*The pattern was provided to me free of charge for testing but all opinions expressed are my own and I received a copy of the finalised pattern for taking part.

 

Black and Gold Sequins become a Midi Pencil Skirt

I was very lucky to get a fabric store voucher for Mother’s Day way back when, and didn’t waste any time spending it, especially as the store was having a sale.

I came home with some things I had been eyeing for a while, especially this sequin number. Without really knowing what I was going to make with it, I purchased 1.5m, I’m not quite sure of the fabric content, it doesn’t really matter either.

Fast forward 6 months later I am finally making something with it. I didn’t want to over complicate things and make a dress, or a busy skirt, so decided on a maxi skirt. The fabric has a little stretch so I cheated by making something with an elastic waistband.

sequin skirt front

                            sequin skirt side 2 sequin skirt back 4

First I made a pattern using my waist, hip and length measurements. I used a black performance cotton lycra (90% cotton/ 10% elastane) as the lining, cut to the same measurements and constructed in the same manner as the outer fabric. I have read a million times that it is often better to remove sequins in the seam allowance before sewing but mine were not that densely packed together and I just used a heavy duty needle (denim needle) to sew and didn’t have any problems. There wasn’t a symmetrical pattern repeat so I just went with what I had.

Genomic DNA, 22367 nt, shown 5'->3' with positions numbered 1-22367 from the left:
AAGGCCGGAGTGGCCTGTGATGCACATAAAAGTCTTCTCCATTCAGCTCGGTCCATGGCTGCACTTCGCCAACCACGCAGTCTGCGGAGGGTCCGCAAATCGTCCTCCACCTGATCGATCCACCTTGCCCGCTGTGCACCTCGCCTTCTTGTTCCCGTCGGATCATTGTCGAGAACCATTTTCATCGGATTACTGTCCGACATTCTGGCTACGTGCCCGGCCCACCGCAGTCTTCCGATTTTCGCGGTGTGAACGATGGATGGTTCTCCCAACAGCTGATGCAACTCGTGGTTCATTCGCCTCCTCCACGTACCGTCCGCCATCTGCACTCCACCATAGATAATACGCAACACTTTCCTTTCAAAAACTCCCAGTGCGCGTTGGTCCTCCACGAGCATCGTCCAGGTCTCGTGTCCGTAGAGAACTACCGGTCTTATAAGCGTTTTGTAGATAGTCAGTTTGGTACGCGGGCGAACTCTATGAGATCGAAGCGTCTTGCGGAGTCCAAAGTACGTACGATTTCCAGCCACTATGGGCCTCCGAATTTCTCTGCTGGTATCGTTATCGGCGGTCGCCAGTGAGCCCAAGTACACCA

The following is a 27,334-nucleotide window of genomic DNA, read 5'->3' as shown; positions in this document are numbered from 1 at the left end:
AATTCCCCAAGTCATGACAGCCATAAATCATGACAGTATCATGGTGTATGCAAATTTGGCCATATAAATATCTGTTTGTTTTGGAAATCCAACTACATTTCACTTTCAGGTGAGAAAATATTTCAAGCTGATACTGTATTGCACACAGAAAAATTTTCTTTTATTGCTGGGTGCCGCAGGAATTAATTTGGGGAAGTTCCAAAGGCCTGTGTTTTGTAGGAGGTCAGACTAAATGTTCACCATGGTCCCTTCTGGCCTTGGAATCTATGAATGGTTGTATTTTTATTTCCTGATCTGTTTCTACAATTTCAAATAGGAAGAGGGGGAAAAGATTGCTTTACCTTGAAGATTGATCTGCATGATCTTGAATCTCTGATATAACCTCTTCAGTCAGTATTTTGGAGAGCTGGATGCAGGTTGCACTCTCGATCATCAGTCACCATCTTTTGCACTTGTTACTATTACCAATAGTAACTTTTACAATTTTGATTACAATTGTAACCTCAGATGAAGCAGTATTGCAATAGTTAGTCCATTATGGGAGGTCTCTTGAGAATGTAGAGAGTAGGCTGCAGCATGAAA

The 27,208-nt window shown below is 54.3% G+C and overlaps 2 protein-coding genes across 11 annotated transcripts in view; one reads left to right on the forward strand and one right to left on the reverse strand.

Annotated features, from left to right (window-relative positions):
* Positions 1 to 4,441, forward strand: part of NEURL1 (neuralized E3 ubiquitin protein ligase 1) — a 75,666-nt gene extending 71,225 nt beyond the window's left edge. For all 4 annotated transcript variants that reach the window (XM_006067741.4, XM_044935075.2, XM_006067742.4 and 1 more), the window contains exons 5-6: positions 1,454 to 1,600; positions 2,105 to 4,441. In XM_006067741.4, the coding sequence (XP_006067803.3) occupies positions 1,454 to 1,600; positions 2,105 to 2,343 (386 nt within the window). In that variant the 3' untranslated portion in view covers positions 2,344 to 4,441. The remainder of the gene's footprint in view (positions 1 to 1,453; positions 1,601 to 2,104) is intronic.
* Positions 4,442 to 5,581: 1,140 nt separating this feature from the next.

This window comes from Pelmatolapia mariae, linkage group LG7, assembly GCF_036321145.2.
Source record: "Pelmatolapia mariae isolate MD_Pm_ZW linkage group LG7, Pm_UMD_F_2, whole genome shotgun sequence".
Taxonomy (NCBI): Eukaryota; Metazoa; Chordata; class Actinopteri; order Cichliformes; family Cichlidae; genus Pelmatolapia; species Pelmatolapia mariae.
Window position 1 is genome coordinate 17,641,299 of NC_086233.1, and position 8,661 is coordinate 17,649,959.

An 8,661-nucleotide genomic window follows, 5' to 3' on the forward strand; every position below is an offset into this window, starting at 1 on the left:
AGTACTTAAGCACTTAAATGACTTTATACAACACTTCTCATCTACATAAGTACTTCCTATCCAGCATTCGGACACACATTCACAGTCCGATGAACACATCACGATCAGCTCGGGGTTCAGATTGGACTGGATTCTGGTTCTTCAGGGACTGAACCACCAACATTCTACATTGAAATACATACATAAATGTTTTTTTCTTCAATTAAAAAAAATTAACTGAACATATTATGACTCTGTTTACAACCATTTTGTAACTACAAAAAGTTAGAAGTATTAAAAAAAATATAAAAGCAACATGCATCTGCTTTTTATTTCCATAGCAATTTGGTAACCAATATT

sequin fabric

I got as far as attaching the elastic waistband and tried on the skirt and it just felt and looked BLAH!!!!! I slept on it, not sure what to do, and next morning chopped off the length to a midi version instead and narrowed the skirt by about an inch on either side seam and pegged it from hip down. I think the fabric had more stretch in it than I originally thought and just was a saggy hot mess. Probably not helped by the fact that sequin fabric has a bit of weight behind it anyway and drags.

Anyway, I cut the lining in the same way, attached a new, narrower 3cm wide black elastic waistband, and used hemming web for the sequin fabric hem. Oh my goodness, why have I never discovered this before for hemming tricky fabric, it made everything so much easier and I had a nice crisp hem. The knit lining was just cut across at the bottom and the hem left unfinished as I still wasn’t sure on how the skirt would go once worn plus it doesn’t fray, and more to the point I was finishing this up the night before wanting to wear it to a function.

Normally I like to serge the seams but I didn’t with this as I wasn’t sure if the sequins would blunt my serger blade. Also the knit lining doesn’t fray so didn’t bother with that either. For construction I used a narrow zig zag stitch with a slightly longer stitch length than normal.

sequin skirt side 3

It is a really quick garment to sew and fits like a glove once fitting issues are sorted. I feel so glamorous and glitzy for such little effort. The sequins are definitely more gold as seen in the fabric close up photo than yellow as they appear in the others.